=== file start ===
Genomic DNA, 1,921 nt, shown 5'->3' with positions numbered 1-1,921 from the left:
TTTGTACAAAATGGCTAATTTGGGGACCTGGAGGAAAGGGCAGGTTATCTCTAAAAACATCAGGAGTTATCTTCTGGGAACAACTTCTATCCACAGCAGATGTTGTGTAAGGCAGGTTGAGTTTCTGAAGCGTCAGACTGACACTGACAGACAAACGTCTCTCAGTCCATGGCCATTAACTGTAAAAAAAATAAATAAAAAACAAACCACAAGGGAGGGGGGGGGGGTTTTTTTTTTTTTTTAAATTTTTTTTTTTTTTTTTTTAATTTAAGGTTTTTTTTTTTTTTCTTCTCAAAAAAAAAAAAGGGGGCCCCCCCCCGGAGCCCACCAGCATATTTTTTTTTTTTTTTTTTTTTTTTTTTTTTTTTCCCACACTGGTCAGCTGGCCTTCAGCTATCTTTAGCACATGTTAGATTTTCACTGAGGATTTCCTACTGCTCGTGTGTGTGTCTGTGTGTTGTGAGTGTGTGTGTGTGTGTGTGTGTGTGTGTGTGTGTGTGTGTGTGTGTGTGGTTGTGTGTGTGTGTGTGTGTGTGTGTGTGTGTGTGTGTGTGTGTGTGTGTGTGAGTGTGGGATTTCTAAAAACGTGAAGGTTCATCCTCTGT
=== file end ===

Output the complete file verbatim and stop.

Genomic DNA, 1,921 nt, shown 5'->3' with positions numbered 1-1,921 from the left:
TTTGTACAAAATGGCTAATTTGGGGACCTGGAGGAAAGGGCAGGTTATCTCTAAAAACATCAGGAGTTATCTTCTGGGAACAACTTCTATCCACAGCAGATGTTGTGTAAGGCAGGTTGAGTTTCTGAAGCGTCAGACTGACACTGACAGACAAACGTCTCTCAGTCCATGGCCATTAACTGTAAAAAAAATAAATAAAAAACAAACCACAAGGGAGGGGGGGGGGGTTTTTTTTTTTTTTTAAATTTTTTTTTTTTTTTTTTTAATTTAAGGTTTTTTTTTTTTTTCTTCTCAAAAAAAAAAAAGGGGGCCCCCCCCCGGAGCCCACCAGCATATTTTTTTTTTTTTTTTTTTTTTTTTTTTTTTTTCCCACACTGGTCAGCTGGCCTTCAGCTATCTTTAGCACATGTTAGATTTTCACTGAGGATTTCCTACTGCTCGTGTGTGTGTCTGTGTGTTGTGAGTGTGTGTGTGTGTGTGTGTGTGTGTGTGTGTGTGTGTGTGTGTGTGTGGTTGTGTGTGTGTGTGTGTGTGTGTGTGTGTGTGTGTGTGTGTGTGTGTGTGTGAGTGTGGGATTTCTAAAAACGTGAAGGTTCATCCTCTGT